Further, there are many branches in the East, and Far East.— 3 in India. 2 in Timor, 1 in Singapore, 1 in Hankow, and 2 in Macao.

The entire establishment is managed solely by ladies of various nationality. Italians, French, German Austrian, Spanish and Portuguese, who, as the Voluntary Daughters of Charity, devote their lives to the noble work of protecting and educating the children of the poor. Its means of subsistence are for the most part from private teaching, the sale of needlework, and from the school fees,— occasionally augmented by the contribution of some generous donor, and the kind and gratuitous assistance of the Medical profession.

Source: The Tourist's Guide to Hong Kong, with short trips to the Mainland of China … (1897) by HURLEY, R. C.


The institution of the Canossian sisters was founded by Magdalene, the Marchioness of Canossa at Verona, the novitiate for foreign missions being at Pavia. On February 14 1860, four sisters left Pavia for Hongkong, and on their way were joined by two others at Venice. The party arrived in Hongkong on April 12, 186o, Sister Lucia Cupis being the first Superioress. Of the six pioneer sisters, five had died at various dates in China within the first fifty years, but Rev. Mother Stella lived to a great age, being for many years in the Hongkong convent, having a fund of recollections of the early and strenuous days of the institution's inception.


The sisters opened a day school and foundling house within the first month of their arrival, at St Francis Street Wanchai which survives today. Since then the work of the society has been gradually extended, branches having not only been started in Hongkong alone, but in various other places.'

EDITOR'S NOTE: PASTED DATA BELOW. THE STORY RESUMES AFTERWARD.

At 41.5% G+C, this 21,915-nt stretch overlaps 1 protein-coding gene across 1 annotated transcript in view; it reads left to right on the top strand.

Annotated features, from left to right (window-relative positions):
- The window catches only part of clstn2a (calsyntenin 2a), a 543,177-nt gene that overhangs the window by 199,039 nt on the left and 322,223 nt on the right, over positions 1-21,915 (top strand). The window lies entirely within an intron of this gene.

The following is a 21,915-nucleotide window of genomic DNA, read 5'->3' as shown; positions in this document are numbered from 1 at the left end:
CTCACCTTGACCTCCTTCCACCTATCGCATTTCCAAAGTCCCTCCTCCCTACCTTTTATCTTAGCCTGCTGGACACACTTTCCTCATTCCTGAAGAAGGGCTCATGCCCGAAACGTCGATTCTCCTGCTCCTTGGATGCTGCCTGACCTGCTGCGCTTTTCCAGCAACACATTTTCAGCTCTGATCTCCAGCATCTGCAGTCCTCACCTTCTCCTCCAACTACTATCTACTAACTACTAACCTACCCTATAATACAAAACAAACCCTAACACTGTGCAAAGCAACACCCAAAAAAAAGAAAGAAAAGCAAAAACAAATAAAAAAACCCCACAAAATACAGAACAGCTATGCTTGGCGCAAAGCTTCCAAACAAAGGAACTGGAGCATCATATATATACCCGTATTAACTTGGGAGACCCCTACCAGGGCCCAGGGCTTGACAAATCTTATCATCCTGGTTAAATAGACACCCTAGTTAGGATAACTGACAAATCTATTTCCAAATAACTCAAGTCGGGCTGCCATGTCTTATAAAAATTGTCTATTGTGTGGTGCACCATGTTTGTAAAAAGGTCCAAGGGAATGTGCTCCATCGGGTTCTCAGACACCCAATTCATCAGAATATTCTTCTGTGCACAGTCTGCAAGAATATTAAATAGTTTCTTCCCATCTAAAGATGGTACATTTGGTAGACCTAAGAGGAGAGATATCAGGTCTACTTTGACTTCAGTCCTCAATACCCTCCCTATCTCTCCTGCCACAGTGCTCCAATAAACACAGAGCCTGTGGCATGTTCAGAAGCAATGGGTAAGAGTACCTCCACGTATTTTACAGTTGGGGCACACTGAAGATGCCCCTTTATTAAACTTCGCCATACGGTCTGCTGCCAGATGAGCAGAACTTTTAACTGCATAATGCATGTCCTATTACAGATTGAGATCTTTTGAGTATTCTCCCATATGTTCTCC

In 1880 a-school 'was opened in Bridges Street, another at Yaumati in 1887 one at Hunghom in 1889, and at Shaukiwan in 1890, the last named on ground presented by Messrs. David Sassoon and Co. The Sacred Heart School was started at West Point in 1893 being subsequently transformed into a foundling house. Other expansions, seen today in a flourishing condition have been a school at Kennedy road, St. Mary's School in Kowloon, and a Chinese school at Aberdeen while the Canossa Hospital at Peak Road is another well known activity.


The premises at Wanchai are used as a home for the poor and a home for blind girls is also operated by the Italian Mission.


During the plague epidemic in 1894 the Italian sisters nursed the patients at Kennedy Town, when one of their number, Sister Anna, fell victim to the disease while attending the Chinese patients. The sisters were commended by Government for the special service rendered by them. known as Rosehill was acquired In 1900, which enabled the convent school and orphanage to  be considerably enlarged on its present site in Caine Road


Source: Old Hong Kong by Colonial Vol 1